Learning and inclusion for disadvantaged youth

Carter, Susan and Abawi, Lindy-Anne (2018) Learning and inclusion for disadvantaged youth. In: European Educational Research Association 2018 Conference (ECER 2018), 3-7 Sept 2018, Bolzano, Italy .

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More people are pursuing asylum than at any time since World War II (Gurria, 2016). Migration flow inevitably impacts schools with children enrolled in contexts where their home language is not the spoken language used at the school (Muller, 2015). In addition, many children are impoverished and have experienced trauma thereby requiring targeted support to cope with daily life (Armstrong, Armstrong & Spandagou, 2011). Schools require knowledge on how to support children to cope, and communities require knowledge on how to welcome and include families from diverse cultural backgrounds ensuring equitable learning opportunity (Ballard, 2016).

In 2015, approximately 244 million people were residing in OECD countries beyond their country of birth (Gurria, 2016). In such circumstances, publicly funded schools are presumed to ensure equity of access and learning opportunities for all children (Ballard, 2016). In practice, this is far more complex, as there are differing ideas, opinions and beliefs on what this means, and how this could and should occur. Leaders, teachers, children, and parents have to be encouraged to embrace a shared philosophy of inclusion and engage in practices that promote equity.

The inclusion of all students in regular schools is an international movement (Rouse & Florian, 2012; UNESCO, 2009). Creating an inclusive school that respects diversity (Menter & Hulme, 2012) and caters for the needs of all children is a complex challenge (UNESCO, 2005). The term inclusion originally focused on the inclusion of students with specific disabilities or learning difficulties (Gause, 2011) but now means catering for the needs of all children, including those who are refugees, live in poverty, have mental health issues or have experienced trauma (Cole, 2015). Inclusion and exclusion are interrelated processes apparent in every day practice and their interplay constantly creates new possibilities (Armstrong, Armstrong & Spandagou, 2011). Both terms have differing definitions and this paper seeks to capture some of tensions involved in the struggle that schools face regarding how to include or exclude and when, what, and how. So what does this mean for schools who strive to reduce the socio-educative exclusion affecting disadvantaged children?

The main question this study sought to answer was: what do stakeholders see as the key strategies/processes within each school that support inclusion, especially for students from diverse cultural backgrounds?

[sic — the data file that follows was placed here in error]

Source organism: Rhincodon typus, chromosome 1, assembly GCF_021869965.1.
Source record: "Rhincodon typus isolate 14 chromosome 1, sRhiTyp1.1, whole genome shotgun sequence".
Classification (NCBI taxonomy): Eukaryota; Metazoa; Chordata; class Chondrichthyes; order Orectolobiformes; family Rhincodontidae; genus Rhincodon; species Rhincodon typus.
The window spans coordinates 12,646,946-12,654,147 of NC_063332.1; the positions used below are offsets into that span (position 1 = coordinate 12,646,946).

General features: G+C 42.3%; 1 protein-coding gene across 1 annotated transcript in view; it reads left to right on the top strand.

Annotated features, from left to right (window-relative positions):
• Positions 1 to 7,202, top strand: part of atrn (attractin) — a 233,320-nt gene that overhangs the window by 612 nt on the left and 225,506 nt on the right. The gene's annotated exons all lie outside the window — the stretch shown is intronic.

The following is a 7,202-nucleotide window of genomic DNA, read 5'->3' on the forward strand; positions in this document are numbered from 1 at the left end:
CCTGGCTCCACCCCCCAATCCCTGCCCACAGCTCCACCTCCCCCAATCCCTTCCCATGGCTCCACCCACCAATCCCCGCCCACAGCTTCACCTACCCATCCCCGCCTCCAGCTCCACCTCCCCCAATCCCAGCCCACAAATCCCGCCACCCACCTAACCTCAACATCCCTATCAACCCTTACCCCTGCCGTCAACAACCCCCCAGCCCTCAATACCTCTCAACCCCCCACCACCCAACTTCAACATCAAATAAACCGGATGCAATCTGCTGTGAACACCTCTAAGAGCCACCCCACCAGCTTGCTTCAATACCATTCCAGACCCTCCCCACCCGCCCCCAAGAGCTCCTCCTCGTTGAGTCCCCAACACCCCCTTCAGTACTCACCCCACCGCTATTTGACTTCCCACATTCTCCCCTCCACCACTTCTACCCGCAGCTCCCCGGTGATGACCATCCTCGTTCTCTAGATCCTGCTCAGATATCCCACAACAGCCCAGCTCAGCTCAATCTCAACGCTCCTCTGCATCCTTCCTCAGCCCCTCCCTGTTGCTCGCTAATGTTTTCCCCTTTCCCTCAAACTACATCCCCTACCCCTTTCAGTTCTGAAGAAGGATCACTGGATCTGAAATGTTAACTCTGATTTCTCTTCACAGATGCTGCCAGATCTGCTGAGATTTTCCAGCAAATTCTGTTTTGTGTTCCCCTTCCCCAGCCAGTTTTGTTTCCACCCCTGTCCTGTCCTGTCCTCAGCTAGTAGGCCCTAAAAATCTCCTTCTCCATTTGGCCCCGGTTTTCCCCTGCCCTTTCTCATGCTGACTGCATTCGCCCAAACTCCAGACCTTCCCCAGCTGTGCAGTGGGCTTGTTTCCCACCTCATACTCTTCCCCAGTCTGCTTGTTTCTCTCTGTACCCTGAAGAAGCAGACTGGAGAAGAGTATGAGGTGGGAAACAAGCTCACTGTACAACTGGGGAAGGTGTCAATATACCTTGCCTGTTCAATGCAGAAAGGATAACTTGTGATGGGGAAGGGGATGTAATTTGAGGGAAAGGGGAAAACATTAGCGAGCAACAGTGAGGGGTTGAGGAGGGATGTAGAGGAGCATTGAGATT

An answer to this question has been derived from the effective inclusive practices within six Australian school contexts where communities report that inclusion is more than words, and National Benchmarking Results show high or improving achievement standards.

This project builds on both prior (Abawi, Carter, Andrews, & Conway, in print) and current research seeking to create a broader understanding of effective inclusion practices for all students. Data has been collected over a three year period from four public primary (elementary) schools and two large secondary schools in Queensland, Australia. While the context of the study is Australia, the relevance of the findings is international. In one school half of its 760 student enrolments have English as Another Language or Dialect (EALD), of which a large proportion are refugees. To add to the complexity, predominately half of this cohort changes every two years as families move on to establish new lives. The other schools have varying levels of migrant and refugee enrolments and all schools have significant Australia Indigenous populations, as well as students with disabilities or other special learning needs.

A model/approach documented from earlier research is further developed and refined to detail shared support structures and ways of working proven to support inclusion. This paper illustrates the refined model in action with examples from these schools which actively reduce the socio-educative exclusion affecting disadvantaged children.

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Item Type: Conference or Workshop Item (Commonwealth Reporting Category E) (Other)
Refereed: Yes
Item Status: Live Archive
Additional Information: Abstract published in Online Programme/Abstract Database. No evidence of copyright restrictions preventing deposit of Accepted Version.
Faculty/School / Institute/Centre: Historic - Faculty of Business, Education, Law and Arts - School of Linguistics, Adult and Specialist Education (1 Jul 2013 - 30 Jun 2019)
Faculty/School / Institute/Centre: Historic - Faculty of Business, Education, Law and Arts - School of Linguistics, Adult and Specialist Education (1 Jul 2013 - 30 Jun 2019)
Date Deposited: 14 Nov 2018 01:38
Last Modified: 14 Apr 2020 05:54
Uncontrolled Keywords: school-family-community links, rural and urban schooling
Fields of Research (2008): 13 Education > 1399 Other Education > 139999 Education not elsewhere classified
Socio-Economic Objectives (2008): C Society > 93 Education and Training > 9301 Learner and Learning > 930199 Learner and Learning not elsewhere classified
URI: http://eprints.usq.edu.au/id/eprint/35090

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